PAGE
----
Becky Warnock, Marie Smith, and Daniel Regan discuss the importance of process and collaboration, and what makes the camera an effective medium in visualising the invisible
Creativity can have a positive impact on one’s mental health. Never has this been more apparent than during the Covid-19 lockdowns. Whether it was singing from flat balconies, painting rainbows, or indulging in books, films and recipes, we have all experienced how creative activities not only provide respite from feelings of loneliness, stress and anxiety, but spaces for communication and connection.
On top of the potentially fatal consequences of the virus – which at the time of writing has claimed over 2.8 million lives – the pandemic has caused a surge in a less tangible threat, with global organisations reporting a significant increase in poor mental health, particularly among children and young people. With this in mind, we spoke to three artists who have harnessed photography as a tool to understand their own, and others’, mental health.
Daniel Regan began photographing at the age of 12, when he first started experiencing mental health difficulties. As an artist, he has produced intimate and nuanced expressions about his experience of hospitalisation, grief and self-harm. “Photography is an intrinsic way of processing difficult life events. I can’t understand the world if I don’t make work about it,” he says. Regan also runs the Arts & Health Hub, an organisation that supports artists working in the health sector, and the Free Space Project, an arts and wellbeing charity within the NHS.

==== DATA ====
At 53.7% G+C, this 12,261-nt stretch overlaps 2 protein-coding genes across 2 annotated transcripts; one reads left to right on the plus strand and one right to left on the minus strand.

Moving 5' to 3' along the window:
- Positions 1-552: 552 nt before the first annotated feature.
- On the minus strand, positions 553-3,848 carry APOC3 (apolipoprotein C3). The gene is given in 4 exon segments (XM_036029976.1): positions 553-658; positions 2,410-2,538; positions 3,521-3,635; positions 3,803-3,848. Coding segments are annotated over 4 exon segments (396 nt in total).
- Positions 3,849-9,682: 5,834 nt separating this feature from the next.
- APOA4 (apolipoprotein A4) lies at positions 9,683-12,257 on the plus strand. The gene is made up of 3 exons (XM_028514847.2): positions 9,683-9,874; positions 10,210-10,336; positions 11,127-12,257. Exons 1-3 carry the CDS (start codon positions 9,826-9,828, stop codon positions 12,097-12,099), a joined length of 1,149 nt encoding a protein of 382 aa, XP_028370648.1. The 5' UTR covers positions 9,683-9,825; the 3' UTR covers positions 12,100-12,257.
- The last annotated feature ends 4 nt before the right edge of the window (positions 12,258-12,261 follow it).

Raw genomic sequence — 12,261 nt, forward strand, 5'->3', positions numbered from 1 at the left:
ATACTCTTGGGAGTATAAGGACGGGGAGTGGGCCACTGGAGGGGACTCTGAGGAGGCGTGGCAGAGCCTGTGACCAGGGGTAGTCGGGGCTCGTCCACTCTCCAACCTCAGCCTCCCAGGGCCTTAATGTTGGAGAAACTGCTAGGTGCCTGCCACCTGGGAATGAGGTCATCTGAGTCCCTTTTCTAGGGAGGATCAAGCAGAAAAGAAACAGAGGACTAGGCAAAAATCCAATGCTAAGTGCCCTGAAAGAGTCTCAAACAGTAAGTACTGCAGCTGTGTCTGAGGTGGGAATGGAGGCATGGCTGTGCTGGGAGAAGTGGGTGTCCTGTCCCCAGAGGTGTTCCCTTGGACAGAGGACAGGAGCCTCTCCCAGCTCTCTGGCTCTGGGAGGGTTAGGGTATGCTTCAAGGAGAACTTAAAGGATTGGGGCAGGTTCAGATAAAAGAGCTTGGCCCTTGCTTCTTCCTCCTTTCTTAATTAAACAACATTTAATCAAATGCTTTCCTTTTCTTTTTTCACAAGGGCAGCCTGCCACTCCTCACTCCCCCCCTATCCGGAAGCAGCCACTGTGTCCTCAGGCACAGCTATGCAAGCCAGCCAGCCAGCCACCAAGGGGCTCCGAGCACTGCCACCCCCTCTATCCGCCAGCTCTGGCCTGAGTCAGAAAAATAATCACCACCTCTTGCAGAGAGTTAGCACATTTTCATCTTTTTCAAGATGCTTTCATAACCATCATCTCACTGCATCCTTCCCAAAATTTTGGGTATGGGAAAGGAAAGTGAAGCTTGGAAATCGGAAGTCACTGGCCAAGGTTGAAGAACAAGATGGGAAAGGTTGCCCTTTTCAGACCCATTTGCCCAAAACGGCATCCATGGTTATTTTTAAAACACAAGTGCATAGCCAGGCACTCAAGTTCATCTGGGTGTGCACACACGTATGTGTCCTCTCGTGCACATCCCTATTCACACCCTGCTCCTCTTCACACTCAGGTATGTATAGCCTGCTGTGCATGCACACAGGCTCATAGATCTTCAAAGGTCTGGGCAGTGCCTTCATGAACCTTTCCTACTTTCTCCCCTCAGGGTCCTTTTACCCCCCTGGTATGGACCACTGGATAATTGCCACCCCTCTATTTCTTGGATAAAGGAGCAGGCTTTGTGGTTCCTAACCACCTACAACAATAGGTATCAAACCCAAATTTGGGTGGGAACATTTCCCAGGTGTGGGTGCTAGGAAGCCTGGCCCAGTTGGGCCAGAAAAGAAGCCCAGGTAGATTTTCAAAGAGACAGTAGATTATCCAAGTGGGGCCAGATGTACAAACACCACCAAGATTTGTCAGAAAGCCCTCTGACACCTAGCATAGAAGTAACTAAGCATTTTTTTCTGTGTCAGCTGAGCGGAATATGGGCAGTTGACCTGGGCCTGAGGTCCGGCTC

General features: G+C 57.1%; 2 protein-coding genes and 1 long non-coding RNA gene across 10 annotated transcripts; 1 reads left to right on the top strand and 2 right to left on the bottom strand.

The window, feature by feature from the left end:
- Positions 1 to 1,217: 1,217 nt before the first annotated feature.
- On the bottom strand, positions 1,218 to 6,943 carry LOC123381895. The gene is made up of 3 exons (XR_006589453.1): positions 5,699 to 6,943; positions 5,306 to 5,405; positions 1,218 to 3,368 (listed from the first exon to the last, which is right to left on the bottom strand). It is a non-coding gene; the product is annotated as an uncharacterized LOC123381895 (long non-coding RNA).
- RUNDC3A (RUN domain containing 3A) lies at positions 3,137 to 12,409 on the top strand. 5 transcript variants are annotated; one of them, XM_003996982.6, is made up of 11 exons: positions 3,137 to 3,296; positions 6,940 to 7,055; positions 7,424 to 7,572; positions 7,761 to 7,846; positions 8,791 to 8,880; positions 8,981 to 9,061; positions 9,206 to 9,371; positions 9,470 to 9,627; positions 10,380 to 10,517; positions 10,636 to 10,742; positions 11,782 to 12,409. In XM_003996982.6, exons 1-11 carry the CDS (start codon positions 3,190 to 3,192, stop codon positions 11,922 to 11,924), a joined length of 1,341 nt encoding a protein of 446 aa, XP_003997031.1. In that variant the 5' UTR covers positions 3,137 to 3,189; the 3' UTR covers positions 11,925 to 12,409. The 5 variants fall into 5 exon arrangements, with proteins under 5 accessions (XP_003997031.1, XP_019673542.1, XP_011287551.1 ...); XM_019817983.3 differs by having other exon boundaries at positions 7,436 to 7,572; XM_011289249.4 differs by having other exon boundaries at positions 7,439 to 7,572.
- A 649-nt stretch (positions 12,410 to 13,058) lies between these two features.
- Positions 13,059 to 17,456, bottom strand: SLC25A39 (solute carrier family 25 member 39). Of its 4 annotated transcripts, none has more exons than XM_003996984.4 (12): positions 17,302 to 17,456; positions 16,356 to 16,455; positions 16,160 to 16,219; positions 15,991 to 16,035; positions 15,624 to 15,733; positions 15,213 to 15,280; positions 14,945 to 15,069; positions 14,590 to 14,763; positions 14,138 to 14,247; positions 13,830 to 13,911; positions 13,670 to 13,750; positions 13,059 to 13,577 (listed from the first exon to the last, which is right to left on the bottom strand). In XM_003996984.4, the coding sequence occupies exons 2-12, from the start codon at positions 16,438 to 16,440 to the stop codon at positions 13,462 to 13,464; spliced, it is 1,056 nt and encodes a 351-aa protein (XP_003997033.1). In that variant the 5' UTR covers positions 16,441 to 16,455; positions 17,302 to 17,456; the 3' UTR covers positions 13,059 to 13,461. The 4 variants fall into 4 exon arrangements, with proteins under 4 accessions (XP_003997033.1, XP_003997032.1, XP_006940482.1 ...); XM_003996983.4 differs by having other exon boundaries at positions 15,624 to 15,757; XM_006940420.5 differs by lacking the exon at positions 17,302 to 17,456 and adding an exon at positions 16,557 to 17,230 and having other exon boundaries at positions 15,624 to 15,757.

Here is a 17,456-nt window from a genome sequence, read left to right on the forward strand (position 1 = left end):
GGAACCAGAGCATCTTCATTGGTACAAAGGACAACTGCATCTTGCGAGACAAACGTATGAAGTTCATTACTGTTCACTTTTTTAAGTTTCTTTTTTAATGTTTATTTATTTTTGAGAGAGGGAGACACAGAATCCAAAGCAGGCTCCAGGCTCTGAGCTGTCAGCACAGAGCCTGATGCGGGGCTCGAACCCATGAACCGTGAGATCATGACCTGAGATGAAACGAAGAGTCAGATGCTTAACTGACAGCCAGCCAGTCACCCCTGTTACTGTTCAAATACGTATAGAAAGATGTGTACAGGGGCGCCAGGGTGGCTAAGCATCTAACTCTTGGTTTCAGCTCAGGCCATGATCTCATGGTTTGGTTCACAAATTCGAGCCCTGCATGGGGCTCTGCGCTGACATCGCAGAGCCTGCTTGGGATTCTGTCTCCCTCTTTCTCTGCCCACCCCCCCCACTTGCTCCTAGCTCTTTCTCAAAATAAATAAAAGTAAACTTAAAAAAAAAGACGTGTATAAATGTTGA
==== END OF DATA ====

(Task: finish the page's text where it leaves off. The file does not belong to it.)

For artist and writer Marie Smith, it was a combination of photography and writing that enabled her to feel comfortable talking about her state of mental wellbeing. “The tension between the abstraction of the photographic image and text to relay my interior psychology became a really important tool for me,” she says. Feeling that there was a lack of representation of women of colour and their experiences, Smith recently initiated a collaborative project, Whispering for Help: a series of annotated portraits documenting BAME women and their personal accounts of mental health.
Artist, educator and facilitator Becky Warnock specialises in participatory practices and community engaged art. In November 2020, she began working on a series of weekly workshops with residents in Hounslow, London. Commissioned by Creative People and Places, The World Between Us encourages its participants – mostly non-photographers, some with diagnosed mental health conditions – to engage with photography to help communicate their experiences. “Creativity is healthy and important for everybody, no matter who you are,” she says. “Mental health isn’t a binary where we are sick or not sick. In the same way that we all have physical health, we all have days when we feel good, and days when we don’t feel so good.”